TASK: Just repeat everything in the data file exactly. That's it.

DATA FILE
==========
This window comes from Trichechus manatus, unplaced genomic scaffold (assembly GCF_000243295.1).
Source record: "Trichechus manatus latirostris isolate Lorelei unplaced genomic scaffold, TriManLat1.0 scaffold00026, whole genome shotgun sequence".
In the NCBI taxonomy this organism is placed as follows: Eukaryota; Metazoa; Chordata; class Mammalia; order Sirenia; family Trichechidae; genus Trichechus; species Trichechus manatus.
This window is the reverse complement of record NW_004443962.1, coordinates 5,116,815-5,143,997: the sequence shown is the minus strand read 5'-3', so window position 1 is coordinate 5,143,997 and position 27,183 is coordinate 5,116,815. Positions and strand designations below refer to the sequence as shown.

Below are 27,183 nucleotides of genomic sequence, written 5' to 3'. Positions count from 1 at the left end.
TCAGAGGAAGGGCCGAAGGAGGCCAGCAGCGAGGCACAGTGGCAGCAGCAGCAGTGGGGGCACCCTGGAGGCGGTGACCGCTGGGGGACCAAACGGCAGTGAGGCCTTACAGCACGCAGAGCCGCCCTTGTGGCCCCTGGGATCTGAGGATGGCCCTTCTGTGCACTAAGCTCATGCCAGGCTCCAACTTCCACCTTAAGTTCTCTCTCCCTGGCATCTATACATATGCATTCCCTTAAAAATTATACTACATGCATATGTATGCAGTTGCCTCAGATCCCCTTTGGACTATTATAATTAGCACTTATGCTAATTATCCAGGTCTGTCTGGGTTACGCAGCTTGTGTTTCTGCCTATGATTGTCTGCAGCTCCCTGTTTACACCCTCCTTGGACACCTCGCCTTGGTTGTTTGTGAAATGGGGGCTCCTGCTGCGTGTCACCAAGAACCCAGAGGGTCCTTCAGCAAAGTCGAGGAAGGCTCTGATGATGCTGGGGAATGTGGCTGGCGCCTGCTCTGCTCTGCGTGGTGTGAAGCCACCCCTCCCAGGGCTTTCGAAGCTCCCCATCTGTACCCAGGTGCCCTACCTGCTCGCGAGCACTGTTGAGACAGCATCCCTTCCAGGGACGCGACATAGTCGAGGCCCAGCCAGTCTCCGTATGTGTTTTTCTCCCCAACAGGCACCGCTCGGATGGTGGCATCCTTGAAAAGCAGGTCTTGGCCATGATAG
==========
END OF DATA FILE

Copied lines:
This window comes from Trichechus manatus, unplaced genomic scaffold (assembly GCF_000243295.1).
Source record: "Trichechus manatus latirostris isolate Lorelei unplaced genomic scaffold, TriManLat1.0 scaffold00026, whole genome shotgun sequence".
In the NCBI taxonomy this organism is placed as follows: Eukaryota; Metazoa; Chordata; class Mammalia; order Sirenia; family Trichechidae; genus Trichechus; species Trichechus manatus.
This window is the reverse complement of record NW_004443962.1, coordinates 5,116,815-5,143,997: the sequence shown is the minus strand read 5'-3', so window position 1 is coordinate 5,143,997 and position 27,183 is coordinate 5,116,815. Positions and strand designations below refer to the sequence as shown.

Below are 27,183 nucleotides of genomic sequence, written 5' to 3'. Positions count from 1 at the left end.
TCAGAGGAAGGGCCGAAGGAGGCCAGCAGCGAGGCACAGTGGCAGCAGCAGCAGTGGGGGCACCCTGGAGGCGGTGACCGCTGGGGGACCAAACGGCAGTGAGGCCTTACAGCACGCAGAGCCGCCCTTGTGGCCCCTGGGATCTGAGGATGGCCCTTCTGTGCACTAAGCTCATGCCAGGCTCCAACTTCCACCTTAAGTTCTCTCTCCCTGGCATCTATACATATGCATTCCCTTAAAAATTATACTACATGCATATGTATGCAGTTGCCTCAGATCCCCTTTGGACTATTATAATTAGCACTTATGCTAATTATCCAGGTCTGTCTGGGTTACGCAGCTTGTGTTTCTGCCTATGATTGTCTGCAGCTCCCTGTTTACACCCTCCTTGGACACCTCGCCTTGGTTGTTTGTGAAATGGGGGCTCCTGCTGCGTGTCACCAAGAACCCAGAGGGTCCTTCAGCAAAGTCGAGGAAGGCTCTGATGATGCTGGGGAATGTGGCTGGCGCCTGCTCTGCTCTGCGTGGTGTGAAGCCACCCCTCCCAGGGCTTTCGAAGCTCCCCATCTGTACCCAGGTGCCCTACCTGCTCGCGAGCACTGTTGAGACAGCATCCCTTCCAGGGACGCGACATAGTCGAGGCCCAGCCAGTCTCCGTATGTGTTTTTCTCCCCAACAGGCACCGCTCGGATGGTGGCATCCTTGAAAAGCAGGTCTTGGCCATGATAG